group of people practicing yoga on the beach

Yoga — Why it’s Great for People Recovering From Drug Abuse

Yoga is one of the new adjunct treatment approaches that has achieved rave reviews for its benefits. Amazingly, using Yoga in addiction recovery is not only effective but it’s also easier on the wallet. The benefits of Yoga for recovering addicts is something that every recovery program should know about.

Prescription and illicit drug abuse is a looming health problem in the US. In fact, it is a major cause of rising healthcare expenses, a general deterioration of health, as well as socio-economic issues. There are various approaches to treating drug abuse. These include medication-assisted detox, controlled drug therapy, counseling and other psychiatric support.

Recently, there has been a rise of inclusion of yoga in drug addiction recovery programs. In relation to this, medical researchers are pursuing further studies to clarify the role of Yoga in drug addiction recovery programs.

hands ow woman in shukhasana yoga pose

What Is Yoga And What Is The Point Of Practicing It?

Yoga is an ancient Hindu philosophy that focuses on and combines physical, mental and spiritual aspects of an individual. This is achieved through different exercises known as yoga poses (asanas). However, the true nature of yoga comprises more than just the physical exertion of the postures and the mental concentration of meditation.

Much of the philosophy behind yoga, which is comprised of the eight limbs of Ashtang yoga, espouses concepts like moral principles, striving toward self-awareness, and mental focus. The concepts of yoga most familiar to Western culture are the limbs that emphasize posture (asana) and meditation (dhyana).

Hatha yoga is the form of yoga most commonly practiced in the West. Hatha yoga combines the physical exertion needed to maintain various poses along with the mental finesse to concentrate on prolonging the pose.

Although there are some elements of meditation involved in Hatha yoga, it places more emphasis on physical fitness and breathing exercises to achieve therapeutic effects. Another more meditative form of yoga, Raja yoga, attempts to rein in the mind from its impulsivity through the mental scanning, if one will, of trouble spots in the body that cause undue stress.

Total Number of Americans who practice Yoga (at least once per month): 15,875,000
Percent female: 72.2%
Percent male: 27.8%

How Is Yoga Beneficial For Addiction Recovery?

A melding of the various physical and mental techniques involved in the different forms of yoga has been shown to have the most positive effects, physically, mentally and emotionally. The belief that yoga is also a spiritual pursuit helps increase its effectiveness in terms of bestowing a more relaxed mental state onto the one practicing it.

Since most meditation practices involve management of the mind’s energy and impulses, practitioners of yoga and meditation experience greater mood stability in the face of outside pressures. Having a calm mind and being mentally stable can contribute to the avoidance of self-harming behaviors and activities, like substance abuse.

Brain scans performed on substance abusers reveal hyperactivity in regions of the brain that signify a greater propensity to be self-interested and vulnerable to mood and behavioral disorders. Yoga and meditation strive to release a person from the concept of the self, something that goes back to the core principles of yoga.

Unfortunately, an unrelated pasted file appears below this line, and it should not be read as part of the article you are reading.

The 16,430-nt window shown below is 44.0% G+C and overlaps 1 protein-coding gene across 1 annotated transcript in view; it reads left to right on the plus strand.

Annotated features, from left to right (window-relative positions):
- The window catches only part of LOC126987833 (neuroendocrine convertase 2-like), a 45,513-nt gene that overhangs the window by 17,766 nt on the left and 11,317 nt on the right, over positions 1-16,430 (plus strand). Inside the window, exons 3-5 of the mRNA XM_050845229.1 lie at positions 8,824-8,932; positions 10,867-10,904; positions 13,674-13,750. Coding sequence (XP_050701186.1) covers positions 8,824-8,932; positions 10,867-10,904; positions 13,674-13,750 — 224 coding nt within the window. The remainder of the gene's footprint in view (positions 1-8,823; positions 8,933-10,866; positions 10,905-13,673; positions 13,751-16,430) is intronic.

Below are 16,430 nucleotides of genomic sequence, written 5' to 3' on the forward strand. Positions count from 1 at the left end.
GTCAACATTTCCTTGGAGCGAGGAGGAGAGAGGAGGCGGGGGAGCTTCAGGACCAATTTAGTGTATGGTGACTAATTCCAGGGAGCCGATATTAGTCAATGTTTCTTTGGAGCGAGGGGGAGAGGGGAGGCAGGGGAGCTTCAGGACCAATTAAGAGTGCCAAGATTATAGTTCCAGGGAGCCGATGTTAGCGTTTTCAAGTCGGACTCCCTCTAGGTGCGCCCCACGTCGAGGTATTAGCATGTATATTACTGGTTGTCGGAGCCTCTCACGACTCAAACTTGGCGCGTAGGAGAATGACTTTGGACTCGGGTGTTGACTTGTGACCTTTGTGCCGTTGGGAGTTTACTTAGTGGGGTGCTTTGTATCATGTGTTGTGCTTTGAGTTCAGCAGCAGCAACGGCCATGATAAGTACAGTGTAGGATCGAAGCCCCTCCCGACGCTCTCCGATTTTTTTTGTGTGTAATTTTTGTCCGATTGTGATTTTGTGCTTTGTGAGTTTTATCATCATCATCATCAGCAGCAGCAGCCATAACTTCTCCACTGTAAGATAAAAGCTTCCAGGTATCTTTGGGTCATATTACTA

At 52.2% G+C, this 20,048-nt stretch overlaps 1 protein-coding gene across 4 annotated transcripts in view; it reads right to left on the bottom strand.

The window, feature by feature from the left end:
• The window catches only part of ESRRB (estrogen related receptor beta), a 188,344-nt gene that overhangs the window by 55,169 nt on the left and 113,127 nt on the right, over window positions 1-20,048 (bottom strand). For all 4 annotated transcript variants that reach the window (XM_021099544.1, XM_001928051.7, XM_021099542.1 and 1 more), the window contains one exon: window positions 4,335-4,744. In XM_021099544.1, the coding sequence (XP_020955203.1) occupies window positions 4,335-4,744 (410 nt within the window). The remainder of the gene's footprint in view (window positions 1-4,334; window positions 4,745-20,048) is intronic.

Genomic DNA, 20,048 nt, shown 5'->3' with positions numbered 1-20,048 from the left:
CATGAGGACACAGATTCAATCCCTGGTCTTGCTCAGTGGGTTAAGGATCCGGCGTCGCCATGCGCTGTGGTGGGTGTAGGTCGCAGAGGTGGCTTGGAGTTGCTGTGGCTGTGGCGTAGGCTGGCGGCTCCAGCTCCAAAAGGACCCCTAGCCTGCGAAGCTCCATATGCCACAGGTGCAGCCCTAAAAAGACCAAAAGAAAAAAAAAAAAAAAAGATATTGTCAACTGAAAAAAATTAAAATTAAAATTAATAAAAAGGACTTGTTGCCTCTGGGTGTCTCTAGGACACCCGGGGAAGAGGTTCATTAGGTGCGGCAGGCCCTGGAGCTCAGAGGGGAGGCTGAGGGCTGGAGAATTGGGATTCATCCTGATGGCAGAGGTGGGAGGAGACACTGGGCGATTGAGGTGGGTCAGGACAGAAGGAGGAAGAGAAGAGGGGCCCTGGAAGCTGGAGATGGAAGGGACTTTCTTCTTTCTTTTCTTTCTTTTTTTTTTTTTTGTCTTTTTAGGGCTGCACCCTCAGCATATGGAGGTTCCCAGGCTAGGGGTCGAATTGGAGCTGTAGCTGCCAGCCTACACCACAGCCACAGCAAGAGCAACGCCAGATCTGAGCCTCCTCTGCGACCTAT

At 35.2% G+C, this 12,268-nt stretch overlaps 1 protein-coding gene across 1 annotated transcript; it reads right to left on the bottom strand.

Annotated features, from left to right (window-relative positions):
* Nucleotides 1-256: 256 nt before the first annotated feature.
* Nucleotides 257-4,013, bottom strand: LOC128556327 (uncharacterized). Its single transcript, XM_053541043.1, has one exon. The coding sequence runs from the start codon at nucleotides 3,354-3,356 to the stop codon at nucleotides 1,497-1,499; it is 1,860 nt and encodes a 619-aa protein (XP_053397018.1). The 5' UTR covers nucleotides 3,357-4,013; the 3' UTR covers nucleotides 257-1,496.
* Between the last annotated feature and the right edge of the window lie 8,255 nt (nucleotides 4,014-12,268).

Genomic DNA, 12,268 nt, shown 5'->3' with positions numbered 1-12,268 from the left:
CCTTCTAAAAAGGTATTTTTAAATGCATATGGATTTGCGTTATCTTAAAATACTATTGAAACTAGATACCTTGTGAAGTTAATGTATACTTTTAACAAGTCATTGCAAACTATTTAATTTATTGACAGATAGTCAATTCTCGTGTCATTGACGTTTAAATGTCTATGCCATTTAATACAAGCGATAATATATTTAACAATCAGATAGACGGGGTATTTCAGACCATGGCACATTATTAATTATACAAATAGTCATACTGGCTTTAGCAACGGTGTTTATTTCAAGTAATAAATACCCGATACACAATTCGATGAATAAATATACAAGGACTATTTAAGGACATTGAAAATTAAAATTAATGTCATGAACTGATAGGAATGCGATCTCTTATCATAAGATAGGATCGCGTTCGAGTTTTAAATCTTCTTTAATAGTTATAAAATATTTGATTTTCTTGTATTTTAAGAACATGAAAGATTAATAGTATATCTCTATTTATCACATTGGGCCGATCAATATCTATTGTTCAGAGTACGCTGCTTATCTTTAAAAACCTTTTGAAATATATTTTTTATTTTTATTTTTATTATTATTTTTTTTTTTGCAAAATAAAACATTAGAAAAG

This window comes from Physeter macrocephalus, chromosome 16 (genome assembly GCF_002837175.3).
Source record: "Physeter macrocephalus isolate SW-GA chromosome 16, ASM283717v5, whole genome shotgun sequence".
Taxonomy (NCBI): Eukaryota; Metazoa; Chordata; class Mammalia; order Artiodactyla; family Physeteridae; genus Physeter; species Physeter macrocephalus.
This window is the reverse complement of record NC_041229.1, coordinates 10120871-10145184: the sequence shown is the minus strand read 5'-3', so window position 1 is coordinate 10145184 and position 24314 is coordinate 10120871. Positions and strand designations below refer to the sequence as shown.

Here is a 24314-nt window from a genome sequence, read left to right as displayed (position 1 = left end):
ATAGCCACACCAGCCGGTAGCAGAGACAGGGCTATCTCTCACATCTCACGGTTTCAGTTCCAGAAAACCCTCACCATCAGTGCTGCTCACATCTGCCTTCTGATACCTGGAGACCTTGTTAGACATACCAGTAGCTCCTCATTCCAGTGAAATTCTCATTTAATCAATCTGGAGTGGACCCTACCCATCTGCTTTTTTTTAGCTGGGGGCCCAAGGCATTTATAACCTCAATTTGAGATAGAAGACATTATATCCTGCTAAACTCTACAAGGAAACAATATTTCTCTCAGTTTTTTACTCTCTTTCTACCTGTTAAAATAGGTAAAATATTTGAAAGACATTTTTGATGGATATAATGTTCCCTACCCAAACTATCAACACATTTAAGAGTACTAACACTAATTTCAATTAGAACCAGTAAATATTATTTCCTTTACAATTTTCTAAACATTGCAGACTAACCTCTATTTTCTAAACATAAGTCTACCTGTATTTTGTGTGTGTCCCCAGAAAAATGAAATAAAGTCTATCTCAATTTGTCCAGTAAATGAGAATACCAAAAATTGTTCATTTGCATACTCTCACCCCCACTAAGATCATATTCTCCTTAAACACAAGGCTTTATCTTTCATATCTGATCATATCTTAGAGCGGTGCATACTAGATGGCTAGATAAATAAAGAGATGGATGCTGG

Practitioners of yoga and meditation display a greater connectivity of all regions of the brain. They are able to achieve a sort of cerebral balance that the brains of substance abusers do not have, since most of their brain activity focuses on satisfying their immediate physical needs (addiction).

Offering a unique combination of physical exercise and relaxation techniques it is unlike most other conventional exercise and meditation trends, as it connects the body with the mind and soul.

It teaches self-control and relaxation that lead to the achievement of ultimate liberation, called “Moksha”.

Though it is relatively new in the Western culture, it has already gained much attention and acceptance over the recent years. As a result, western medical researchers have gradually started to acknowledge its benefits in various fields. These include disease prevention, management, and treatment.

Wondering how stretching the body and breathing deeply can help to recover from drug abuse? Here are some reasons why one should include Yoga as part of a long road to addiction recovery.

yogi man rolling the mat after yoga practice

What Does Science Have To Say About Yoga?

Its benefits in drug addiction recovery are represented by extremely high numbers. What’s more, a majority of these are backed by scientific studies. If one is a believer of modern science, some of these ideas may be counterintuitive. However, after reading the following findings, hopefully, they will change the perspective and maybe try a yoga pose or two.

Complementary Therapies in Medicine – A 2013 study suggests a promising role of yoga and mindfulness in treating and preventing drug abuse.

Boosting a self-control makes user more likely avoid drugs and other illicit substances.

Various Yoga poses and associated breathing exercises have an influential role in alleviating the symptoms of stress and mental disorders.

Yoga can also raise levels of GABA – which is shown to reduce stress and anxiety.

It is a well-known fact that drug abuse and mental disorders co-occur in a large number of addicts.

More than 80 percent of yoga users reported reduced stress as a result of practicing yoga.